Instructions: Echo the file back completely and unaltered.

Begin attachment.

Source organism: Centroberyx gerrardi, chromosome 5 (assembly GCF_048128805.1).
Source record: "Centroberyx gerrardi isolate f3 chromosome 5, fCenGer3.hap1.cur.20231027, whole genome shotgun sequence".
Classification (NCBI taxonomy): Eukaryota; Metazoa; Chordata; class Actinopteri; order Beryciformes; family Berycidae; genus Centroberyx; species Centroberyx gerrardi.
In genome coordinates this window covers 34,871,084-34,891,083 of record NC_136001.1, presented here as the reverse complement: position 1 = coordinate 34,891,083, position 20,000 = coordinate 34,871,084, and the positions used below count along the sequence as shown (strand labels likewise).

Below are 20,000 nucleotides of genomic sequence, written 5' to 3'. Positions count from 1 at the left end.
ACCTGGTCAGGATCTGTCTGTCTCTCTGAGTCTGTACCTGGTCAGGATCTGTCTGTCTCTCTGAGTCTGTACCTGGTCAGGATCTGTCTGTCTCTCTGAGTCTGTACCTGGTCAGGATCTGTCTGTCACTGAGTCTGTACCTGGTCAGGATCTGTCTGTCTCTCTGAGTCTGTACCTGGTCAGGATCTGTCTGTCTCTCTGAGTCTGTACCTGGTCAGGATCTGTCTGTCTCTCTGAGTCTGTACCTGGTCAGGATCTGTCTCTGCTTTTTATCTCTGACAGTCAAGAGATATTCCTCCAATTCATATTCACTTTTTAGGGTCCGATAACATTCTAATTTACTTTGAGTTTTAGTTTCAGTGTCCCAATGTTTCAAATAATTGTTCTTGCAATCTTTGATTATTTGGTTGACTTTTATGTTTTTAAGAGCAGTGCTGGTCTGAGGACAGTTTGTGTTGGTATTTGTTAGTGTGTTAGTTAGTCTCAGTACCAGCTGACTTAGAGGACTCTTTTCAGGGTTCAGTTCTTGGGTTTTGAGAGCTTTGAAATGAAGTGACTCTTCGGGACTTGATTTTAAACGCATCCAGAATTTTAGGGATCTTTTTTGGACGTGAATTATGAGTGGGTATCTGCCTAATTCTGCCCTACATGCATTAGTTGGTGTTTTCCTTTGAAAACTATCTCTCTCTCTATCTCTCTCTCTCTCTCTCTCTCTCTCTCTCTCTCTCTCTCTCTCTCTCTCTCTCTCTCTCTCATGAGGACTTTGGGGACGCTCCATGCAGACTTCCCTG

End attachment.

Source organism: Centroberyx gerrardi, chromosome 5 (assembly GCF_048128805.1).
Source record: "Centroberyx gerrardi isolate f3 chromosome 5, fCenGer3.hap1.cur.20231027, whole genome shotgun sequence".
Classification (NCBI taxonomy): Eukaryota; Metazoa; Chordata; class Actinopteri; order Beryciformes; family Berycidae; genus Centroberyx; species Centroberyx gerrardi.
In genome coordinates this window covers 34,871,084-34,891,083 of record NC_136001.1, presented here as the reverse complement: position 1 = coordinate 34,891,083, position 20,000 = coordinate 34,871,084, and the positions used below count along the sequence as shown (strand labels likewise).

Below are 20,000 nucleotides of genomic sequence, written 5' to 3'. Positions count from 1 at the left end.
ACCTGGTCAGGATCTGTCTGTCTCTCTGAGTCTGTACCTGGTCAGGATCTGTCTGTCTCTCTGAGTCTGTACCTGGTCAGGATCTGTCTGTCTCTCTGAGTCTGTACCTGGTCAGGATCTGTCTGTCACTGAGTCTGTACCTGGTCAGGATCTGTCTGTCTCTCTGAGTCTGTACCTGGTCAGGATCTGTCTGTCTCTCTGAGTCTGTACCTGGTCAGGATCTGTCTGTCTCTCTGAGTCTGTACCTGGTCAGGATCTGTCTCTGCTTTTTATCTCTGACAGTCAAGAGATATTCCTCCAATTCATATTCACTTTTTAGGGTCCGATAACATTCTAATTTACTTTGAGTTTTAGTTTCAGTGTCCCAATGTTTCAAATAATTGTTCTTGCAATCTTTGATTATTTGGTTGACTTTTATGTTTTTAAGAGCAGTGCTGGTCTGAGGACAGTTTGTGTTGGTATTTGTTAGTGTGTTAGTTAGTCTCAGTACCAGCTGACTTAGAGGACTCTTTTCAGGGTTCAGTTCTTGGGTTTTGAGAGCTTTGAAATGAAGTGACTCTTCGGGACTTGATTTTAAACGCATCCAGAATTTTAGGGATCTTTTTTGGACGTGAATTATGAGTGGGTATCTGCCTAATTCTGCCCTACATGCATTAGTTGGTGTTTTCCTTTGAAAACTATCTCTCTCTCTATCTCTCTCTCTCTCTCTCTCTCTCTCTCTCTCTCTCTCTCTCTCTCTCTCTCTCTCTCTCTCATGAGGACTTTGGGGACGCTCCATGCAGACTTCCCTG